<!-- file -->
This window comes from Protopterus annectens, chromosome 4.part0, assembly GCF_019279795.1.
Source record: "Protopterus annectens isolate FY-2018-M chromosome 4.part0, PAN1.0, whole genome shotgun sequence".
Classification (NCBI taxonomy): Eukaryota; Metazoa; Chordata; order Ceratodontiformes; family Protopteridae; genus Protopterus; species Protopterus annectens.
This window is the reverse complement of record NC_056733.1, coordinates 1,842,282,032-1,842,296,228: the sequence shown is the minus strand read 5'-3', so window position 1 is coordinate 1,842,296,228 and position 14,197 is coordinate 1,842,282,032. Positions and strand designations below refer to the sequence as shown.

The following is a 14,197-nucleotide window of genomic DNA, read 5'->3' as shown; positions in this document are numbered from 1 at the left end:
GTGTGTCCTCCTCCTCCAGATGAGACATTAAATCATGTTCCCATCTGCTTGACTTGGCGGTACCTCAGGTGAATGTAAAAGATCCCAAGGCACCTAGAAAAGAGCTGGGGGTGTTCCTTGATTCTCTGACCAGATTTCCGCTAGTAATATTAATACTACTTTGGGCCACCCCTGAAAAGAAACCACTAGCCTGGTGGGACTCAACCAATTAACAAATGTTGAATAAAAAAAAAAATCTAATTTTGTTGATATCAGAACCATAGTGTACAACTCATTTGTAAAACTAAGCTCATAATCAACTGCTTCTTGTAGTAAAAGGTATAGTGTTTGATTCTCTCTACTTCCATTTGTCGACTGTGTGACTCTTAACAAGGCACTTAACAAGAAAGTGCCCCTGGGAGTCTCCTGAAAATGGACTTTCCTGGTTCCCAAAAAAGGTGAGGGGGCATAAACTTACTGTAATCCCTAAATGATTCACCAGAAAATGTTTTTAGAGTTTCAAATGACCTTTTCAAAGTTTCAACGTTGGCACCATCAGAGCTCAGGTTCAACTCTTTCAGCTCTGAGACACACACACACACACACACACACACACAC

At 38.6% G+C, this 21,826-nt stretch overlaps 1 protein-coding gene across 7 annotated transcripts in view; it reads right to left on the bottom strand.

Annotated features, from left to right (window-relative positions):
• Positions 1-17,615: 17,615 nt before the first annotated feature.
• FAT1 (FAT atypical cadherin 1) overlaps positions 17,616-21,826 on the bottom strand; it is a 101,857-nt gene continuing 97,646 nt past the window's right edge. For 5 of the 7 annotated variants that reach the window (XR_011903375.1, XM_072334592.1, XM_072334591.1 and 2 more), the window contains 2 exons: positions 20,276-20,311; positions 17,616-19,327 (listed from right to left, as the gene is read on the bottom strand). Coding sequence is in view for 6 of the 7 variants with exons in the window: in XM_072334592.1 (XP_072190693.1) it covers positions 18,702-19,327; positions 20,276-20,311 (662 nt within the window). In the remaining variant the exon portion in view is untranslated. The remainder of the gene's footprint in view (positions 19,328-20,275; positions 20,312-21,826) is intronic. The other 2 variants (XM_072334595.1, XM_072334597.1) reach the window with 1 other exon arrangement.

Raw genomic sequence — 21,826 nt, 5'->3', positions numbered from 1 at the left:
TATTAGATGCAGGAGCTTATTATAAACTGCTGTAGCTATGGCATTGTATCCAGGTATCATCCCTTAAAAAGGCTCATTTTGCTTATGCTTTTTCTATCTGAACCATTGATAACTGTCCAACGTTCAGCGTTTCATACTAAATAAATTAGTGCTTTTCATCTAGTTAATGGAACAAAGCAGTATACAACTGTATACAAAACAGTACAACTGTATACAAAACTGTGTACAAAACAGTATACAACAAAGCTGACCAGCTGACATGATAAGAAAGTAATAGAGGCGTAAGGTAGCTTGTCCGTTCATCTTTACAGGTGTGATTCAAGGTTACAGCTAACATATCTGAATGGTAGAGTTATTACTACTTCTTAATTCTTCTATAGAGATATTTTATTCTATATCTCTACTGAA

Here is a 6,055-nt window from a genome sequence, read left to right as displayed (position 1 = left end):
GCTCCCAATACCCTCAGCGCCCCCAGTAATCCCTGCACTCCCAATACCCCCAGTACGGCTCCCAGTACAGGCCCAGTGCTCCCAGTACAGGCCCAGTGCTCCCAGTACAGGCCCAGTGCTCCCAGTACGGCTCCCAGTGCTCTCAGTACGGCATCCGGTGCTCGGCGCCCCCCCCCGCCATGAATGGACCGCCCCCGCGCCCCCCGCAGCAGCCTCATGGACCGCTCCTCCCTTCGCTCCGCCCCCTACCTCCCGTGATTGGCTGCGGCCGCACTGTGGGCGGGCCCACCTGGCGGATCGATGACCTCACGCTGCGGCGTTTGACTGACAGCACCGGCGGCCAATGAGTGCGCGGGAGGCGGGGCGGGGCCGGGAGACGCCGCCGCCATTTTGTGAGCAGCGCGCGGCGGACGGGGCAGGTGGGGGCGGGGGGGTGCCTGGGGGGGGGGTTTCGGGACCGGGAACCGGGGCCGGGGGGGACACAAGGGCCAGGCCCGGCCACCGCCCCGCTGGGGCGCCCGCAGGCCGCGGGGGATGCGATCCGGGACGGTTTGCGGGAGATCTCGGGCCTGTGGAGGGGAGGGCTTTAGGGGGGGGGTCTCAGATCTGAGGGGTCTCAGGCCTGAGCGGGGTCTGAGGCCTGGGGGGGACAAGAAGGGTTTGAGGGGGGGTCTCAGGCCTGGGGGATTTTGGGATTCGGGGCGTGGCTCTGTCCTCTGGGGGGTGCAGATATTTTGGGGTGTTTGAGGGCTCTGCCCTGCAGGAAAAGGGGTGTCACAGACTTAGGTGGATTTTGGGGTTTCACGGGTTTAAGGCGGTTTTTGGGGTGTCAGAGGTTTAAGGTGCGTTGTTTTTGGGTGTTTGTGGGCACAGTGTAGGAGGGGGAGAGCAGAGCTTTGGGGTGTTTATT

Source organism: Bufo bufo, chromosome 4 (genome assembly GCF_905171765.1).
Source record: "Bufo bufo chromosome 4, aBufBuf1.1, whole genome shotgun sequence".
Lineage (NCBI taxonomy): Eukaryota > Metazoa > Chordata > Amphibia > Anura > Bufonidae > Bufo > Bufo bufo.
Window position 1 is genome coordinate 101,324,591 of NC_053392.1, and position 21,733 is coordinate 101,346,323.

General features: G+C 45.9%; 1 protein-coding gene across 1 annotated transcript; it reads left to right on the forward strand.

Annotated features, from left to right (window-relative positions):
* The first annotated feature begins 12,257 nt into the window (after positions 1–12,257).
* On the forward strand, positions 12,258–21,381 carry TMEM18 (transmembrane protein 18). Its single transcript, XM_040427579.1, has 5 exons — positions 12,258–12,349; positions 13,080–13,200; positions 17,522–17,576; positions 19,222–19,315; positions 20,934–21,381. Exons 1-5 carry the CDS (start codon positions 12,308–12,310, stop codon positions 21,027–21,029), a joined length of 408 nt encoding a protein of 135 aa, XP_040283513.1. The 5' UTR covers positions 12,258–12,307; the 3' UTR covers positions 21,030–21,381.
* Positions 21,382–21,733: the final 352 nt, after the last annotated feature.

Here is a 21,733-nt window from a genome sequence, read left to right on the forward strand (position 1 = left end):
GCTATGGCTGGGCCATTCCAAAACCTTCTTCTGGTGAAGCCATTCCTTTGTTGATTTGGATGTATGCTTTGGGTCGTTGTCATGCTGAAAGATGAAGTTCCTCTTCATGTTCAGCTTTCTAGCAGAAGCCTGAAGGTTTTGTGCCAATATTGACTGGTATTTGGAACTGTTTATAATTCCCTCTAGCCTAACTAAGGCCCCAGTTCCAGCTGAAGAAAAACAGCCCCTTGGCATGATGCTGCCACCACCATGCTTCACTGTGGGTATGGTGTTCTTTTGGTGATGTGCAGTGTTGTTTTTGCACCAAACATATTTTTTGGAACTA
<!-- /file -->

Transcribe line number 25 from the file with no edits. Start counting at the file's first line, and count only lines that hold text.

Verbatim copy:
GCTATGGCTGGGCCATTCCAAAACCTTCTTCTGGTGAAGCCATTCCTTTGTTGATTTGGATGTATGCTTTGGGTCGTTGTCATGCTGAAAGATGAAGTTCCTCTTCATGTTCAGCTTTCTAGCAGAAGCCTGAAGGTTTTGTGCCAATATTGACTGGTATTTGGAACTGTTTATAATTCCCTCTAGCCTAACTAAGGCCCCAGTTCCAGCTGAAGAAAAACAGCCCCTTGGCATGATGCTGCCACCACCATGCTTCACTGTGGGTATGGTGTTCTTTTGGTGATGTGCAGTGTTGTTTTTGCACCAAACATATTTTTTGGAACTA